US envoy vows to further isolate N. Korea

US to use its military as deterrent to North's threat and to increase diplomatic pressure on regime

Ms Power at the Demilitarised Zone yesterday. She also visited a settlement support centre for North Korean defectors.
Ms Power at the Demilitarised Zone yesterday. She also visited a settlement support centre for North Korean defectors.PHOTO: EUROPEAN PRESSPHOTO AGENCY

SEOUL • The US envoy to the United Nations made a trip to the world's most fortified border separating the two Koreas yesterday and vowed to further isolate the North over its nuclear weapons programme.

Ms Samantha Power's trip to the heavily guarded Demilitarised Zone came amid growing concerns that Pyongyang may carry out another nuclear test or launch a long-range rocket today to mark the anniversary of the founding of its ruling Workers' Party and the 10th anniversary of its first nuclear test on Oct 9, 2006. Its fifth and most powerful nuclear test was carried out on Foundation Day on Sept 9.

A US-based monitoring group, 38 North, has said satellite imagery showed an increase in activity at the North's nuclear test site that could signal preparations for a new test.

Ms Power, who arrived in Seoul last Saturday, told a press conference that the US will use its military as a deterrent to the North's threat.

She said: "While Security Council resolutions are one tool in our toolbox... we are committed to using all the tools in our toolkit to address this serious threat including the diplomatic pressure that we are mobilising around the world to convince other nations to isolate the regime."


We also seek to shine the world spotlight on the worst crimes with really no parallel in this world.

MS SAMANTHA POWER, US envoy to the United Nations.

Her visit to the region, which included a stop in Tokyo last week, comes amid a push for tougher Security Council sanctions after the North's fifth nuclear test last month, in defiance of a series of UN resolutions.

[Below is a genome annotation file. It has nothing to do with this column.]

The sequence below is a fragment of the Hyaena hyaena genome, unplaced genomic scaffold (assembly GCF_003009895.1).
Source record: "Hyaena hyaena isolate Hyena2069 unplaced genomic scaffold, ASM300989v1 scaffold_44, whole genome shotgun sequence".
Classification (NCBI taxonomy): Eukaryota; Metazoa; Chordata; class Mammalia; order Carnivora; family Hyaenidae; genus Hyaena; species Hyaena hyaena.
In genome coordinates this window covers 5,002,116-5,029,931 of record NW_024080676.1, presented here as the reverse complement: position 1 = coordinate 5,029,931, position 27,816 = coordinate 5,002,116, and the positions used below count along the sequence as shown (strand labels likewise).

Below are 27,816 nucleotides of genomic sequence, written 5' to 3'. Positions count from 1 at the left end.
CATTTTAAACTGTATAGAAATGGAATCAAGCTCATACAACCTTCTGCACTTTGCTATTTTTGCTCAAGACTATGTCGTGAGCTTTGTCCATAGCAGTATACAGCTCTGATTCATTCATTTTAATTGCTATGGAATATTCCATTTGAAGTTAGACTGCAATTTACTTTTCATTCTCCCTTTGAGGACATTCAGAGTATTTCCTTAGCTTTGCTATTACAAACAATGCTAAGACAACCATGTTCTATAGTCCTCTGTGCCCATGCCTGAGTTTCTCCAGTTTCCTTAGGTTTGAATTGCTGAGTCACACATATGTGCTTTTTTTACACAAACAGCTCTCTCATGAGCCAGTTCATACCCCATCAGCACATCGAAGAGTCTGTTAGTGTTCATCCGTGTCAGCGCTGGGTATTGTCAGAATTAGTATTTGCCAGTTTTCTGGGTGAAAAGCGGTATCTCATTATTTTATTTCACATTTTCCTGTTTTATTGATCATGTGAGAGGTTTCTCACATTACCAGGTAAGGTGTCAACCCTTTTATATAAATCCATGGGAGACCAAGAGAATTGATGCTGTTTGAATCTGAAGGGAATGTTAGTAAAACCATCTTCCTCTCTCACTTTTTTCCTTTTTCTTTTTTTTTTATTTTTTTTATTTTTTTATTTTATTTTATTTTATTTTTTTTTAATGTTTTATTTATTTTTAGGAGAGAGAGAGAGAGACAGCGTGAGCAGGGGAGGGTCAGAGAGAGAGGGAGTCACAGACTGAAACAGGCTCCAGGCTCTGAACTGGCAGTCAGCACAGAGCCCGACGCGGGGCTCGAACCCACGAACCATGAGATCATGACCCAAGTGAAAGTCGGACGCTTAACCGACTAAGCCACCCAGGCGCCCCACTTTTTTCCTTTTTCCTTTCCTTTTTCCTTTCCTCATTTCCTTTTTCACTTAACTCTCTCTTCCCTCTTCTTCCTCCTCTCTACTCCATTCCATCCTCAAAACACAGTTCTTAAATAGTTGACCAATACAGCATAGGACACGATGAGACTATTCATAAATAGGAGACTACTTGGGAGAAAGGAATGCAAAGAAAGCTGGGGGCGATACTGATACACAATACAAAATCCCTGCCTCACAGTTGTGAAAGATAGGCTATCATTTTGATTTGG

The US and South Korea have been pushing governments around the world to take tougher actions to pressure the North, including expanding a trade ban on coal, fuel and other resources.

Ms Power also visited a settlement support centre for North Korean defectors yesterday, reported the Yonhap news agency.

Government insiders told Yonhap the trip to the Hanawon centre in Anseong, about 77km south of Seoul, is part of Washington's drive to make an issue of deplorable human rights abuses in North Korea.

On arrival last Saturday the US ambassador said she wanted to directly hear the plight of those who have fled the North and, based on what she learnt, go back to New York to negotiate fresh sanctions with other countries.

She had said it is deplorable that the North Korean regime threatens and abuses its people.

She added: "We also seek to shine the world spotlight on the worst crimes with really no parallel in this world."

Yesterday marked 10 years to the day that North Korea carried out its first nuclear test on Oct 9, 2006 - an underground detonation with such a low yield that it was widely seen as a failure.

But the North's weapons programme has progressed by leaps and bounds since then - despite rounds of increasingly tough international sanctions - and has notably accelerated under current leader Kim Jong Un.

When North Korea first claimed to have launched a ballistic missile from a submarine in May, there was much derision because it appeared that the photographs had been doctored. Fast forward to August, and North Korea carried out a successful test from a submarine.

Associate Professor Vipin Narang, a political scientist and expert on nuclear proliferation at the Massachusetts Institute of Technology, said: "It seems like North Korea is trying to build a wide array of delivery platforms so that they're able to hit Japan, South Korea, American assets in Asia, and eventually, the homeland."

He added that North Korea no longer appears to be following the Cold War model of having nuclear weapons for mutually assured destruction, but seems to be looking more like Pakistan, which has adopted a strategy of "asymmetric escalation" - being able to use a nuclear arsenal against a conventional attack. "This programme is no longer a joke."


A version of this article appeared in the print edition of The Straits Times on October 10, 2016, with the headline 'US envoy vows to further isolate N. Korea'. Print Edition | Subscribe